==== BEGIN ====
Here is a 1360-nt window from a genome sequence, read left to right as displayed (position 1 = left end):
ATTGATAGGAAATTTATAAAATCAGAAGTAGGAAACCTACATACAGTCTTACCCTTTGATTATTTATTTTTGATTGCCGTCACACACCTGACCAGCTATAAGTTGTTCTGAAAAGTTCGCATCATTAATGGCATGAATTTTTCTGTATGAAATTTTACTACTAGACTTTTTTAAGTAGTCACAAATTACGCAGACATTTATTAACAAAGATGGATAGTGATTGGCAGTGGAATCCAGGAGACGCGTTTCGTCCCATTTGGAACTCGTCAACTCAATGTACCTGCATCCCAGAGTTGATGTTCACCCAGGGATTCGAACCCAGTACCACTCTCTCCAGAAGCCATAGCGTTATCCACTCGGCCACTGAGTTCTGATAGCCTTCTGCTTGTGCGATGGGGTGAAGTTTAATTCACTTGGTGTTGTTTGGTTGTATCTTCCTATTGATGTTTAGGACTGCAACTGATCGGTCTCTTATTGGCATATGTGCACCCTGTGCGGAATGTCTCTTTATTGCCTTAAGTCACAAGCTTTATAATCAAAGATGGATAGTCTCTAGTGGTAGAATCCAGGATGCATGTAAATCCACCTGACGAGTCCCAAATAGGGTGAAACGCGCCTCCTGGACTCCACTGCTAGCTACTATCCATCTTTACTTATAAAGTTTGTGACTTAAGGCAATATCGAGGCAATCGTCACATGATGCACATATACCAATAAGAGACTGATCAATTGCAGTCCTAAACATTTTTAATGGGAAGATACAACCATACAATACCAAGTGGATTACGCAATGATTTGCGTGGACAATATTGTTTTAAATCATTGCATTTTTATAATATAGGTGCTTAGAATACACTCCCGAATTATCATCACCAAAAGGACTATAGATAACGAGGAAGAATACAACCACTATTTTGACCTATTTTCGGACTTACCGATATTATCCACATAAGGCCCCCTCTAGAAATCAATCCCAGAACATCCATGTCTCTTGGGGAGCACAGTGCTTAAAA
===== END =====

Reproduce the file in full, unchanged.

Here is a 1360-nt window from a genome sequence, read left to right as displayed (position 1 = left end):
ATTGATAGGAAATTTATAAAATCAGAAGTAGGAAACCTACATACAGTCTTACCCTTTGATTATTTATTTTTGATTGCCGTCACACACCTGACCAGCTATAAGTTGTTCTGAAAAGTTCGCATCATTAATGGCATGAATTTTTCTGTATGAAATTTTACTACTAGACTTTTTTAAGTAGTCACAAATTACGCAGACATTTATTAACAAAGATGGATAGTGATTGGCAGTGGAATCCAGGAGACGCGTTTCGTCCCATTTGGAACTCGTCAACTCAATGTACCTGCATCCCAGAGTTGATGTTCACCCAGGGATTCGAACCCAGTACCACTCTCTCCAGAAGCCATAGCGTTATCCACTCGGCCACTGAGTTCTGATAGCCTTCTGCTTGTGCGATGGGGTGAAGTTTAATTCACTTGGTGTTGTTTGGTTGTATCTTCCTATTGATGTTTAGGACTGCAACTGATCGGTCTCTTATTGGCATATGTGCACCCTGTGCGGAATGTCTCTTTATTGCCTTAAGTCACAAGCTTTATAATCAAAGATGGATAGTCTCTAGTGGTAGAATCCAGGATGCATGTAAATCCACCTGACGAGTCCCAAATAGGGTGAAACGCGCCTCCTGGACTCCACTGCTAGCTACTATCCATCTTTACTTATAAAGTTTGTGACTTAAGGCAATATCGAGGCAATCGTCACATGATGCACATATACCAATAAGAGACTGATCAATTGCAGTCCTAAACATTTTTAATGGGAAGATACAACCATACAATACCAAGTGGATTACGCAATGATTTGCGTGGACAATATTGTTTTAAATCATTGCATTTTTATAATATAGGTGCTTAGAATACACTCCCGAATTATCATCACCAAAAGGACTATAGATAACGAGGAAGAATACAACCACTATTTTGACCTATTTTCGGACTTACCGATATTATCCACATAAGGCCCCCTCTAGAAATCAATCCCAGAACATCCATGTCTCTTGGGGAGCACAGTGCTTAAAA